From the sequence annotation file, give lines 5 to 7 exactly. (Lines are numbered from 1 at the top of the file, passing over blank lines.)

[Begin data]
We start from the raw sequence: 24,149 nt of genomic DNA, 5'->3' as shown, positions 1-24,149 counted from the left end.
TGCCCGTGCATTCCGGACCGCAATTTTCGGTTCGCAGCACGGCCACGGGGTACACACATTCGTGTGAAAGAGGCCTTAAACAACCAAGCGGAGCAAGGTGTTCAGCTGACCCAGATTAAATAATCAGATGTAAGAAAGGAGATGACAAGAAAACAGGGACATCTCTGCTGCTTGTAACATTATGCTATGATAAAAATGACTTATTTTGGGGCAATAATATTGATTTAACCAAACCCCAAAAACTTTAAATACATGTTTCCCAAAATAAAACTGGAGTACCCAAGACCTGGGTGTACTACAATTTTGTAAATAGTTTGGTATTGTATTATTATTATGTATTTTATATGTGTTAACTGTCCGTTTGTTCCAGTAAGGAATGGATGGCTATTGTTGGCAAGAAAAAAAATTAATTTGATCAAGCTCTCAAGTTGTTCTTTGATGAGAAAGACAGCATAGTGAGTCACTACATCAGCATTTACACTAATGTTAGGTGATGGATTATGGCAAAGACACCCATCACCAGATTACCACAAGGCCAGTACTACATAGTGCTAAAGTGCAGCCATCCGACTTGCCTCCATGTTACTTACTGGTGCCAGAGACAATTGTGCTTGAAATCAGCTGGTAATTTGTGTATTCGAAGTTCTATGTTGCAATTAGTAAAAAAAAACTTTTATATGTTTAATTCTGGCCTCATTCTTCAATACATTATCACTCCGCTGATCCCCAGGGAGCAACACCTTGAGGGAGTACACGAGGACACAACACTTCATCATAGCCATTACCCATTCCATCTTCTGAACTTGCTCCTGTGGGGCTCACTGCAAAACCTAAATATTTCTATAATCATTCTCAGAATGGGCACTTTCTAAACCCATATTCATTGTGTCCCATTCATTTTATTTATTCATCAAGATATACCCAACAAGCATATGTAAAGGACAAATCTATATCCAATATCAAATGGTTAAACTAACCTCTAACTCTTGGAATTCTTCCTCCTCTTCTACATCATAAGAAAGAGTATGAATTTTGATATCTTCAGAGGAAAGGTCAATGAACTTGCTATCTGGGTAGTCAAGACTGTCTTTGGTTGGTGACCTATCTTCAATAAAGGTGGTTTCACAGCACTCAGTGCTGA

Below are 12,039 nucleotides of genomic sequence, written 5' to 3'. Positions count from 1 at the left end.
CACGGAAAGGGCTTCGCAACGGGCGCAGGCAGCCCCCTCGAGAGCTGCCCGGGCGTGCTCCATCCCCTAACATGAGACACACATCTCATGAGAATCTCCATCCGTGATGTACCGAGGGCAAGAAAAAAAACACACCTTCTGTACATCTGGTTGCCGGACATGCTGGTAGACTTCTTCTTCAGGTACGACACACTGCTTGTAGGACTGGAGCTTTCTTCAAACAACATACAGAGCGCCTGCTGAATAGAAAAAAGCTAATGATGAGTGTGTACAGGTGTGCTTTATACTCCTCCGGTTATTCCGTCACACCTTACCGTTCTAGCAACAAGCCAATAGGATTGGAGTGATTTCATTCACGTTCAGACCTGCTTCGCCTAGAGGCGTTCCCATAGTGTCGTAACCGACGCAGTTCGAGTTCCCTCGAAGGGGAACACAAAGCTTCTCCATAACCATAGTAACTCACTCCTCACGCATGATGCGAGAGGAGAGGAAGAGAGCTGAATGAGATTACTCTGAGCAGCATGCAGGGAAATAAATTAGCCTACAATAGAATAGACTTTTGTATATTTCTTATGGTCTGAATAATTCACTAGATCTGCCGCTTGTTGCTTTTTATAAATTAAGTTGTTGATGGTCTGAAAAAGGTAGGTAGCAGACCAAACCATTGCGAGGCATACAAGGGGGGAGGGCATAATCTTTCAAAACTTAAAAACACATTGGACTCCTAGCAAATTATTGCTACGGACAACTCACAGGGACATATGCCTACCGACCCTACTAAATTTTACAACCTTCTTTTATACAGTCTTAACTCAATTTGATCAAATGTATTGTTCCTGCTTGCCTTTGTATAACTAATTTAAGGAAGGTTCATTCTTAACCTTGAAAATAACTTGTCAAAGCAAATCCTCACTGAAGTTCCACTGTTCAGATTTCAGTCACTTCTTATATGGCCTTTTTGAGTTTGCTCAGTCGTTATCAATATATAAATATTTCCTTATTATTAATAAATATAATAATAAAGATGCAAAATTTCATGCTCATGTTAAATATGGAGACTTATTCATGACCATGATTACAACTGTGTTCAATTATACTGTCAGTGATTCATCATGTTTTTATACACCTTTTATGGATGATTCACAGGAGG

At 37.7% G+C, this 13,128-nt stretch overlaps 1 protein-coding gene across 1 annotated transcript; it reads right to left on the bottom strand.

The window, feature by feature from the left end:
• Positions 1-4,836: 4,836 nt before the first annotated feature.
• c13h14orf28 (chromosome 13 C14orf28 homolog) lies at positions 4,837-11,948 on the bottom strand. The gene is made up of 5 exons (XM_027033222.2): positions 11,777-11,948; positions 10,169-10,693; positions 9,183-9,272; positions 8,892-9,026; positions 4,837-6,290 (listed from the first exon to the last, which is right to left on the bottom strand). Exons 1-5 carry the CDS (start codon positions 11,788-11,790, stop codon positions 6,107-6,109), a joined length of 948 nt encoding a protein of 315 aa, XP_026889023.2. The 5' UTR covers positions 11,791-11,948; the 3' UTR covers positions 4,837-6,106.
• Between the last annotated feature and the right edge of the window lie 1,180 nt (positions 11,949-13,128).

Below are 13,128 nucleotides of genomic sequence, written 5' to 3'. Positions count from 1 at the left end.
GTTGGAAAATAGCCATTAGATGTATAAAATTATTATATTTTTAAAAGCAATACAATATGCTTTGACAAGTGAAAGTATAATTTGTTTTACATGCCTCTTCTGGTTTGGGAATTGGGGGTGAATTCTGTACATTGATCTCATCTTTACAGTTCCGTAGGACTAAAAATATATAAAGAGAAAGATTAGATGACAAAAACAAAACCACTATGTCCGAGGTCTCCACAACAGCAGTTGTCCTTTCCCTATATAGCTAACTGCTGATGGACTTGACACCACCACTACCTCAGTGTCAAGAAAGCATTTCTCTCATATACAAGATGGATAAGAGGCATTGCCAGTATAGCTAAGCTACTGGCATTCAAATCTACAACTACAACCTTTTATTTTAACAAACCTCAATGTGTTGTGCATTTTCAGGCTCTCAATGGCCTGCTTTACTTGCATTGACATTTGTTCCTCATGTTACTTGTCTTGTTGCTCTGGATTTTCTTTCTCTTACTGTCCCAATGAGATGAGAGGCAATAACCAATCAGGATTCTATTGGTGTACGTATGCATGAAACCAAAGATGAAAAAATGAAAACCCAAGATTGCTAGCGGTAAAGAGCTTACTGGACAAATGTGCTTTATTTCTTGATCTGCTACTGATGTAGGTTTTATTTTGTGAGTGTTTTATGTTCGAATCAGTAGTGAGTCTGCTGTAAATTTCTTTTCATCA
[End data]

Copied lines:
At 37.7% G+C, this 13,128-nt stretch overlaps 1 protein-coding gene across 1 annotated transcript; it reads right to left on the bottom strand.

The window, feature by feature from the left end:
• Positions 1-4,836: 4,836 nt before the first annotated feature.